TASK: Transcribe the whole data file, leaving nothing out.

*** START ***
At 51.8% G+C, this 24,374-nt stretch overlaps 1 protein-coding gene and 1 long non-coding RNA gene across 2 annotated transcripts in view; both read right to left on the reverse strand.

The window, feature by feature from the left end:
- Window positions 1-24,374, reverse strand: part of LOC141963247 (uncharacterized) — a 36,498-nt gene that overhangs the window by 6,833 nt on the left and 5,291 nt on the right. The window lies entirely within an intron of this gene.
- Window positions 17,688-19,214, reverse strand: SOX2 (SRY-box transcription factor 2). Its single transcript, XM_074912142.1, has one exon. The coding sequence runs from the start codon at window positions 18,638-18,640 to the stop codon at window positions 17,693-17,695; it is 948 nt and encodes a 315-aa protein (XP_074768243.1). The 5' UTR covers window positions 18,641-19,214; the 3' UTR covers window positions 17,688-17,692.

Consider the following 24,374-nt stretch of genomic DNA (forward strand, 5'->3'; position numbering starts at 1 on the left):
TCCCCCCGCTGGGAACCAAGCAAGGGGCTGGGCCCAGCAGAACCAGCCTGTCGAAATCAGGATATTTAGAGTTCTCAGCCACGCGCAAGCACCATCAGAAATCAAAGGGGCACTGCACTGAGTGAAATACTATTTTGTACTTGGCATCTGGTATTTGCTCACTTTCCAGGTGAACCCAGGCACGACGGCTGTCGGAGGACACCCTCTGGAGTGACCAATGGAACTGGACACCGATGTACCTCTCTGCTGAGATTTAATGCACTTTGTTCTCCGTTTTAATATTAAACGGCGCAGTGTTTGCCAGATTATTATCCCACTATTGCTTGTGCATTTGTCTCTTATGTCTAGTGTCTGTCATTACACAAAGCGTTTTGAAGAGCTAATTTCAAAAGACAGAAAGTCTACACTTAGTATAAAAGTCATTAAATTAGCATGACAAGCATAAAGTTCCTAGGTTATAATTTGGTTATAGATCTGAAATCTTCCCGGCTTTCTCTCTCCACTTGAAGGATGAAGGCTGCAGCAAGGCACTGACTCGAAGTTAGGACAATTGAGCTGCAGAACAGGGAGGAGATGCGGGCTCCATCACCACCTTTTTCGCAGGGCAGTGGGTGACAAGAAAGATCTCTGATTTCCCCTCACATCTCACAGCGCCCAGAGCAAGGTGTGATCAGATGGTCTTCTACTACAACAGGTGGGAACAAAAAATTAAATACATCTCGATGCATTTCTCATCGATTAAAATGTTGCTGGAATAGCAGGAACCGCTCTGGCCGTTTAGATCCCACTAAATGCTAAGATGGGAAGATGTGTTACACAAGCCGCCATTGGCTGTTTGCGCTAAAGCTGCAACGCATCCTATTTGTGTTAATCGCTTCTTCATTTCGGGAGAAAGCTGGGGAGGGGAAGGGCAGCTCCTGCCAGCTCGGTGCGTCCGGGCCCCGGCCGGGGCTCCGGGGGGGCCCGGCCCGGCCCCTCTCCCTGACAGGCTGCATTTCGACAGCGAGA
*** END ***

At 51.8% G+C, this 24,374-nt stretch overlaps 1 protein-coding gene and 1 long non-coding RNA gene across 2 annotated transcripts in view; both read right to left on the reverse strand.

The window, feature by feature from the left end:
- Window positions 1-24,374, reverse strand: part of LOC141963247 (uncharacterized) — a 36,498-nt gene that overhangs the window by 6,833 nt on the left and 5,291 nt on the right. The window lies entirely within an intron of this gene.
- Window positions 17,688-19,214, reverse strand: SOX2 (SRY-box transcription factor 2). Its single transcript, XM_074912142.1, has one exon. The coding sequence runs from the start codon at window positions 18,638-18,640 to the stop codon at window positions 17,693-17,695; it is 948 nt and encodes a 315-aa protein (XP_074768243.1). The 5' UTR covers window positions 18,641-19,214; the 3' UTR covers window positions 17,688-17,692.

Consider the following 24,374-nt stretch of genomic DNA (forward strand, 5'->3'; position numbering starts at 1 on the left):
TCCCCCCGCTGGGAACCAAGCAAGGGGCTGGGCCCAGCAGAACCAGCCTGTCGAAATCAGGATATTTAGAGTTCTCAGCCACGCGCAAGCACCATCAGAAATCAAAGGGGCACTGCACTGAGTGAAATACTATTTTGTACTTGGCATCTGGTATTTGCTCACTTTCCAGGTGAACCCAGGCACGACGGCTGTCGGAGGACACCCTCTGGAGTGACCAATGGAACTGGACACCGATGTACCTCTCTGCTGAGATTTAATGCACTTTGTTCTCCGTTTTAATATTAAACGGCGCAGTGTTTGCCAGATTATTATCCCACTATTGCTTGTGCATTTGTCTCTTATGTCTAGTGTCTGTCATTACACAAAGCGTTTTGAAGAGCTAATTTCAAAAGACAGAAAGTCTACACTTAGTATAAAAGTCATTAAATTAGCATGACAAGCATAAAGTTCCTAGGTTATAATTTGGTTATAGATCTGAAATCTTCCCGGCTTTCTCTCTCCACTTGAAGGATGAAGGCTGCAGCAAGGCACTGACTCGAAGTTAGGACAATTGAGCTGCAGAACAGGGAGGAGATGCGGGCTCCATCACCACCTTTTTCGCAGGGCAGTGGGTGACAAGAAAGATCTCTGATTTCCCCTCACATCTCACAGCGCCCAGAGCAAGGTGTGATCAGATGGTCTTCTACTACAACAGGTGGGAACAAAAAATTAAATACATCTCGATGCATTTCTCATCGATTAAAATGTTGCTGGAATAGCAGGAACCGCTCTGGCCGTTTAGATCCCACTAAATGCTAAGATGGGAAGATGTGTTACACAAGCCGCCATTGGCTGTTTGCGCTAAAGCTGCAACGCATCCTATTTGTGTTAATCGCTTCTTCATTTCGGGAGAAAGCTGGGGAGGGGAAGGGCAGCTCCTGCCAGCTCGGTGCGTCCGGGCCCCGGCCGGGGCTCCGGGGGGGCCCGGCCCGGCCCCTCTCCCTGACAGGCTGCATTTCGACAGCGAGA